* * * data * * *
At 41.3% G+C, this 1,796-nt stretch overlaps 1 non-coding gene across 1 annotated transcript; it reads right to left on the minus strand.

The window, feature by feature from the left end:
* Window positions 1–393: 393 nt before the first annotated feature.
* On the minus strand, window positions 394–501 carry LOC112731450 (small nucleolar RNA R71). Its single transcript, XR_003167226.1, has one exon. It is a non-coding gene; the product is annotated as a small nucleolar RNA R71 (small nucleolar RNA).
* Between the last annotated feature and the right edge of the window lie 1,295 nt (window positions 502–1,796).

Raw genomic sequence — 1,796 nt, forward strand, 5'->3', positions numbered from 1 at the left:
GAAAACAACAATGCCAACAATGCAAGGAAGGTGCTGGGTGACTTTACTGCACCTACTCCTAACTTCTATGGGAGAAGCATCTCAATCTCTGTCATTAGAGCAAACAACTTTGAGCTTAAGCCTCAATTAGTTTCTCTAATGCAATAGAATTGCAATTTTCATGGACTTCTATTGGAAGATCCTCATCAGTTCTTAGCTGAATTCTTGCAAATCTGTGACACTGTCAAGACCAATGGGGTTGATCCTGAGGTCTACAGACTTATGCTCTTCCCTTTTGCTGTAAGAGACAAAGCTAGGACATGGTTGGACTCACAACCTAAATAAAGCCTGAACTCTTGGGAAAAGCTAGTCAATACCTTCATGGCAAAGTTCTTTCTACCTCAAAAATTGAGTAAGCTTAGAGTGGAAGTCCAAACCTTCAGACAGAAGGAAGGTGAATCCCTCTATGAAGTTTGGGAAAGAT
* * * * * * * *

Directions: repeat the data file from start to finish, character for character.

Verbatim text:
At 41.3% G+C, this 1,796-nt stretch overlaps 1 non-coding gene across 1 annotated transcript; it reads right to left on the minus strand.

The window, feature by feature from the left end:
* Window positions 1–393: 393 nt before the first annotated feature.
* On the minus strand, window positions 394–501 carry LOC112731450 (small nucleolar RNA R71). Its single transcript, XR_003167226.1, has one exon. It is a non-coding gene; the product is annotated as a small nucleolar RNA R71 (small nucleolar RNA).
* Between the last annotated feature and the right edge of the window lie 1,295 nt (window positions 502–1,796).

Raw genomic sequence — 1,796 nt, forward strand, 5'->3', positions numbered from 1 at the left:
GAAAACAACAATGCCAACAATGCAAGGAAGGTGCTGGGTGACTTTACTGCACCTACTCCTAACTTCTATGGGAGAAGCATCTCAATCTCTGTCATTAGAGCAAACAACTTTGAGCTTAAGCCTCAATTAGTTTCTCTAATGCAATAGAATTGCAATTTTCATGGACTTCTATTGGAAGATCCTCATCAGTTCTTAGCTGAATTCTTGCAAATCTGTGACACTGTCAAGACCAATGGGGTTGATCCTGAGGTCTACAGACTTATGCTCTTCCCTTTTGCTGTAAGAGACAAAGCTAGGACATGGTTGGACTCACAACCTAAATAAAGCCTGAACTCTTGGGAAAAGCTAGTCAATACCTTCATGGCAAAGTTCTTTCTACCTCAAAAATTGAGTAAGCTTAGAGTGGAAGTCCAAACCTTCAGACAGAAGGAAGGTGAATCCCTCTATGAAGTTTGGGAAAGAT